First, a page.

To stay or go. To trust government reassurances or heed more alarmist warnings on the Internet of radioactive clouds wafting over Tokyo. These are among the potentially life-altering questions being pondered by millions of Japanese in range of the crippled nuclear reactors at Fukushima.
Authorities have evacuated more than 170,000 residents within 12 miles of the Fukushima No. 1 (Daiichi) nuclear plant and warned those up to 20 miles away to stay in their homes, with the Japanese government insisting that those farther away are not at great risk.
But with each new report of a fire or explosion at the plant, some people who live beyond the evacuation zone, including some in Tokyo about 150 miles to the south or in Sendai about 50 miles north, have decided to leave.
“The first few days I wasn’t that worried about the nuclear situation, but now I’m getting worried. It’s more serious,” said Rotaro Sakai, a 24-year-old engineering student in Sendai, who joined a line at 6 a.m. to snag a coveted bus ticket to Yamagata, to the west.
People seem to be basing their decisions on a combination of technical assessments and emotion, leavened with a healthy dose of skepticism concerning the government.
They pore over weather reports to determine which direction the wind is likely to blow. And they intently study diagrams of fuel rod cooling systems, weighing the staggeringly technical information against the assurances of authorities.
“It is difficult to make an objective decision,” said Masatoshi Onodera, 67, a retiree from Sendai who was squinting at a complicated diagram of a containment vessel on the front page of a newspaper. “As far as what the government is telling us, well, I guess 80 to 90% of it is true.”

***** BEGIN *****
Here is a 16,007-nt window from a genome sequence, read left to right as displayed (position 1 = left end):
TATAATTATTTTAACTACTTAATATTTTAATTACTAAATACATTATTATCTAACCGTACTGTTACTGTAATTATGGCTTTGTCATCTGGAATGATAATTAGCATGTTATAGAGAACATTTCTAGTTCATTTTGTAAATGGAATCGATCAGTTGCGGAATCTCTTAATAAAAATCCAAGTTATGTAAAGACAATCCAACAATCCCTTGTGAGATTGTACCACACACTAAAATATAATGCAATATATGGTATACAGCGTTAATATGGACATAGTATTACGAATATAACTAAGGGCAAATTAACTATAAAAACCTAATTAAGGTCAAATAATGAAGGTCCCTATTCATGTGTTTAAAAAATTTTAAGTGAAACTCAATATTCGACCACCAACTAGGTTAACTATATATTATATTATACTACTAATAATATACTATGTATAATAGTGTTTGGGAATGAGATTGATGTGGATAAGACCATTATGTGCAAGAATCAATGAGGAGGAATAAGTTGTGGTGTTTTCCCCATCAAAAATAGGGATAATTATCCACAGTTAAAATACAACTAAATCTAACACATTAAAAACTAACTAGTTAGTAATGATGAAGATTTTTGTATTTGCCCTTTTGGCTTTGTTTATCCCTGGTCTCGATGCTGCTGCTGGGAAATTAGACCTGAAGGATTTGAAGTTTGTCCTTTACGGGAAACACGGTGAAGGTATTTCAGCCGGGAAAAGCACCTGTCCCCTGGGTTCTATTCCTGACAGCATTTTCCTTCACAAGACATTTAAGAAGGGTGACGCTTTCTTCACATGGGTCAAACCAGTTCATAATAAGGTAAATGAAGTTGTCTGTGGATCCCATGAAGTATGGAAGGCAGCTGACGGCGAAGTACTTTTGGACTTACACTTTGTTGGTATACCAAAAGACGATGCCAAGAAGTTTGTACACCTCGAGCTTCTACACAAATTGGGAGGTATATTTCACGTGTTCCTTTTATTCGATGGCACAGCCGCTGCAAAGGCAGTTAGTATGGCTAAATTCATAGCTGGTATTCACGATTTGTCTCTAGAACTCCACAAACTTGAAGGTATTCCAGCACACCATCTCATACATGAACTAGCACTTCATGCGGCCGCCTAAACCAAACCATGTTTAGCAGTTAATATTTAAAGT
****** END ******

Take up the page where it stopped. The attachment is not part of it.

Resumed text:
Within families, there are debates about what to do. Yumi Matsuya, a Sendai homemaker, said she wasn’t much worried about radiation, but her teenage daughters wanted to leave.
“I’m scared,” said 16-year-old Haruka. “I worry about the effect on my body, about getting cancer later. And I don’t believe the government. I think they’re lying about something.”
The distrust stems from a long history of alleged lies and coverups by Tokyo Electric Power Co., owner of the Fukushima plant. Yukio Edano, Japan’s chief Cabinet secretary, has been holding news conferences several times a day, at each one advising the public to “stay calm,” what might be the national mantra these days.
The government is deciding which information to release, balancing the public’s right to know against prevention of panic, said Richard Tanter, a senior research associate with the Nautilus Institute for Security and Sustainability in Australia.
In downtown Sendai, there were long lines at the bus station. The city is still largely without water, electricity and gasoline, making it difficult for people to leave by car.
Other governments have taken different approaches to the threat. France has advised its citizens in Tokyo to leave if possible. The United States has said that Americans should follow the same procedures Japan has suggested for its own people: in the event of a larger nuclear contagion, wearing masks, staying indoors and covering skin.